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NB: as of 23 September 2008, all new artSMart articles are being published on the site news.artsmart.co.za.

DEVIL IN DISGUISE (article first published : 2008-09-15)

Elvis Presley fans will instantly recognise his hit song Devil in Disguise which has been used as the premise of this novel musical romp produced by ENACT (Ensemble of Artists Communicating through Theatre) and which features many of Elvis Presley’s greatest hits, often being used to progress the story, written by veteran actor, writer and director, Vivian Moodley, who also directed the play.

The set, the entrance foyer to Hell, is appropriately a table on which is an antique telephone and a large sign with the instruction "Take a number and wait" and step seating with another sign "Wait here". The effect of the flames was excellent although the smoke machine underperformed magnificently.

Onto this bounces an ebullient Pranesh Maharaj as an unbelievably camp, giggling Demon, in fact too much so. His performance needs to be toned down as it would very much be a case of "little is better" which would make his character far more effective. He is the sole welcoming committee to Hell and his opening patter in which he instructs the masses which queues to join, viz. adulterers, murderers, politicians, lawyers etc., with no queue yet for teachers unless their ranks swell as a result of toy-toying. He also welcomes several famous personalities in a very funny script.

He is joined by Grim, i.e. the Grim Reaper, suitably robed in black and a deep sepulchral voice and a very effective mask, performed by Selvan "Tin Tin" Pillay. A hapless arrival in Hell falls onto the stage in the form of Deep, short for Deepnarain (Vivian Moodley) a standout performance throughout the play. When Pranesh Maharaj and Vivian Moodley each held the stage on their own they were very good but in their scenes together they were slow in reacting to each other's cues and the pace suffered. This might have been due to first night jitters and this aspect will no doubt improve.

It turns out that Deepnarain was shot by his girlfriend's husband. Enter the Devil, known as The Lahnee, a delightful Yasmin Seedat suitably attired in bright red. It emerges that she wishes to be a singer and had orchestrated the demise of Deepnarain so that he could coach her to enable her to fulfil her desires - does the title of the show "Devil in disguise" now make sense? The plan is that the Devil, Grim, Demon and Deepnarain, suitably disguised, will frequent a nightclub and observe the singer, a competent Patrick Carl Moodley whose white outfit is suitably Elvis. Backing tracks are used throughout the show and his strumming on the guitar was mimed. His actions could have been less static and more ala Elvis although later in the show when he was no longer encumbered by the guitar prop, his Elvis movements were very much improved. How about the odd smile, or even an Elvis grimace?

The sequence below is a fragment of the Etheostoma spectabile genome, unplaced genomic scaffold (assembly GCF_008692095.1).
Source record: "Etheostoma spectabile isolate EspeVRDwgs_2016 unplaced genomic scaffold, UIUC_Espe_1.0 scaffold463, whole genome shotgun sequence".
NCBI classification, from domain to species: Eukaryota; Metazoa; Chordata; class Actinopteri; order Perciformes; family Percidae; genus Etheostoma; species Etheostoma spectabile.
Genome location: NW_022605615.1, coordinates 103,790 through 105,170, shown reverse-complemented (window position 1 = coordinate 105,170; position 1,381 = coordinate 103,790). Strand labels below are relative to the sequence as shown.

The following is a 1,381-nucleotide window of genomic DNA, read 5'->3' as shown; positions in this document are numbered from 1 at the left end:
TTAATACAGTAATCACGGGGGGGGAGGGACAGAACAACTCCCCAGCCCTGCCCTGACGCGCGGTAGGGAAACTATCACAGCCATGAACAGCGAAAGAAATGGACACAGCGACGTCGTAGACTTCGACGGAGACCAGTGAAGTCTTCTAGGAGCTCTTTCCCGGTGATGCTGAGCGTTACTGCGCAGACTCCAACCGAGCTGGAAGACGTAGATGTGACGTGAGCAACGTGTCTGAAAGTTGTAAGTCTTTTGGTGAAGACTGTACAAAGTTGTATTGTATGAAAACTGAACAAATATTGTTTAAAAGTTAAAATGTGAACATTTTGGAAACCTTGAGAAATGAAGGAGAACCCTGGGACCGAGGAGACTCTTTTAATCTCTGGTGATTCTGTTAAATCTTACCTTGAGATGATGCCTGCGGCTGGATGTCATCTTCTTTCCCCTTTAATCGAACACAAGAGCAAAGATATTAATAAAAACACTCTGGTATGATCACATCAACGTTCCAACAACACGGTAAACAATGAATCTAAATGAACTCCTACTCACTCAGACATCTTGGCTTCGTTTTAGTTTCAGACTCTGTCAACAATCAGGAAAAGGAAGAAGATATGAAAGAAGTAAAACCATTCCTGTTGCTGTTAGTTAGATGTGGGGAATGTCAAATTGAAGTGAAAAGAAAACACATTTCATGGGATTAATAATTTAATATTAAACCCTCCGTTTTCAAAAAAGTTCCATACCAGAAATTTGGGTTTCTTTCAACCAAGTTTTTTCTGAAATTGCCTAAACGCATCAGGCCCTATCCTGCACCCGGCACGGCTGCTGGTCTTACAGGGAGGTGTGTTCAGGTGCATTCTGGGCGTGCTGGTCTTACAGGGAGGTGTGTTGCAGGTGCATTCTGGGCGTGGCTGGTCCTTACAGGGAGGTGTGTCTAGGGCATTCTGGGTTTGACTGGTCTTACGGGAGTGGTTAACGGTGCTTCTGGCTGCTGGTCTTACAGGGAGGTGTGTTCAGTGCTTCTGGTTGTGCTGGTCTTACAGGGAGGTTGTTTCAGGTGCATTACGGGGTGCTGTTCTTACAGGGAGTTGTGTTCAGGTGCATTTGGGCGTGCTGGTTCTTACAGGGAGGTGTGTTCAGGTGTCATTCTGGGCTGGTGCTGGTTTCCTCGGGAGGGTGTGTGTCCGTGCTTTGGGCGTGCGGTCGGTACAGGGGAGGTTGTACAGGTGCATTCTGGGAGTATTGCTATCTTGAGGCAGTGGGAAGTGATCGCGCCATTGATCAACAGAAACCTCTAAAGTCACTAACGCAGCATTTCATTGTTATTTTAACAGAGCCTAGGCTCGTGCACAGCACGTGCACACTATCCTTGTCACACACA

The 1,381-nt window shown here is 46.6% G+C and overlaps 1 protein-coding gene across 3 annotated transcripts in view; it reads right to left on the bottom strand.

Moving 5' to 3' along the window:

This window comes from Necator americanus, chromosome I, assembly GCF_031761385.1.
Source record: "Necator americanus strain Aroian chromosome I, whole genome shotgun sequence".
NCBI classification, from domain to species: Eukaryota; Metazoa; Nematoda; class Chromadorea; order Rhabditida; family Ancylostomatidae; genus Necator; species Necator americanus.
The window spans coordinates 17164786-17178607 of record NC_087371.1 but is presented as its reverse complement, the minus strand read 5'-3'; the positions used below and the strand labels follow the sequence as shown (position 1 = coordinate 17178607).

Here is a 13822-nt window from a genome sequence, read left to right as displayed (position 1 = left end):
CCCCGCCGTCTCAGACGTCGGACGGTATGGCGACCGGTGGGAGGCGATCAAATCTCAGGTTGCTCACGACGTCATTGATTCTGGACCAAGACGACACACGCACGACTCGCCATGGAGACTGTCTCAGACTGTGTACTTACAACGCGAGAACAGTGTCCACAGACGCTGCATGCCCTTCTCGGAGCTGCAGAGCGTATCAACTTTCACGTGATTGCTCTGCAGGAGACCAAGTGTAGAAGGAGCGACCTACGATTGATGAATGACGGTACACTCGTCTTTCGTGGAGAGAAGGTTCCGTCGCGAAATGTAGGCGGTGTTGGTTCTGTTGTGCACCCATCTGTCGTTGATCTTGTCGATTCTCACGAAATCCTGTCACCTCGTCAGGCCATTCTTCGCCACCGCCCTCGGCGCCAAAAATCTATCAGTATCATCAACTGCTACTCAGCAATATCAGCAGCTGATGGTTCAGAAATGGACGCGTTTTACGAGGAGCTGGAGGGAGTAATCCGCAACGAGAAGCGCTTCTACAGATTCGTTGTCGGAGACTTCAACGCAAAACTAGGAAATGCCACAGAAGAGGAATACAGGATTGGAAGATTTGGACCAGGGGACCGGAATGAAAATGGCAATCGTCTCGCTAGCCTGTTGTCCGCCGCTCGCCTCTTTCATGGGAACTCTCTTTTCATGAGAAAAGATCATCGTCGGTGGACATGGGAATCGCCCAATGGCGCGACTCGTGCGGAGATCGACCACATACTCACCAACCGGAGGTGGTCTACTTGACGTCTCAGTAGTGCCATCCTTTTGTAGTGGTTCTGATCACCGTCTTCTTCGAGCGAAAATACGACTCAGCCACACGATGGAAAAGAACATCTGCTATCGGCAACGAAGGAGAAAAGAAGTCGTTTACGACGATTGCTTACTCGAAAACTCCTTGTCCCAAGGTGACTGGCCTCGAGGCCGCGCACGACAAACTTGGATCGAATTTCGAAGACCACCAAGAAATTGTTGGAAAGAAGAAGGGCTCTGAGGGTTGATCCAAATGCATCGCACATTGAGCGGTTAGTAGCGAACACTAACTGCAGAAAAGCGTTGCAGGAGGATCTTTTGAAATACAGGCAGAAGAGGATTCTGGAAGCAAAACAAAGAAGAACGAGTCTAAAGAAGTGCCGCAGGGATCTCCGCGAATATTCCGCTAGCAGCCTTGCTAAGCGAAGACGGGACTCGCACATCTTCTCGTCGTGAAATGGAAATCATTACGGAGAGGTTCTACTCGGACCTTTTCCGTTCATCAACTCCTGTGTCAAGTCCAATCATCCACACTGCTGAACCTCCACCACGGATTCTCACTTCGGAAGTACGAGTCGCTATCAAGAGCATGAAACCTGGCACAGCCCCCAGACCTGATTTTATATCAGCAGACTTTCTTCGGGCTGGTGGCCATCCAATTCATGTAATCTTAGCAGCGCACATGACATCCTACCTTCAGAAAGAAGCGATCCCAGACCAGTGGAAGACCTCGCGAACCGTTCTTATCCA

To progress the storyline and to accommodate many more Elvis hits, the singer's backing band, the Tremaloes, let him down and Demon (on bongo drums), Grim and Deep, all suitably disguised, fill in for the band. Selvan Pillay can certainly move and his "rubber legs" add much to the choreography. In addition, Yasmin Seedat takes on the role of Deep's wife in a cameo performance which gives him a chance to get answers to several questions. She needed to project her voice more in an otherwise nice performance.

Adding much to the production are the timeless Elvis Presley hits which include It's Now or Never, Return to Sender, Always on my Mind, Suspicion, Suspicious Mind, Are you Lonesome Tonight (Pranesh Maharaj), Heartbreak House, All Shook Up, Blue Suede Shoes and Jailhouse Rock (Yasmin Seedat) and of course Devil Woman and Devil in Disguise.

The concept of the story based on the song Devil in Disguise is very clever and has a huge potential for a very funny and clever show but several aspects need to be fleshed out and polished. There is a scene with Vivian Moodley as a waiter, in a badly fitted wig, and new actor Lovie Ramasrai as a drunk, which included the songs Hard Headed Woman and Hound Dog but added little to the storyline or action.

Despite these quibbles, the show with its clever concept has many funny lines and well-performed songs to offer a fun, amusing and entertaining show. It had enjoyed a very brief run at the Supernova Theatre in November last year and now offers those who missed the show then an opportunity to see it at the Catalina Theatre, Wilson’s Wharf, from September 10 to 21 at 20h00. Bookings via 031 305 6889 or www.strictlytickets.com at R65 with a buy-one-get-one-free on Tuesdays and Sundays and a Pensioner and Student discount of R30. The production is a good choice for a corporate production or fundraiser and is rated PG13. - Maurice Kort




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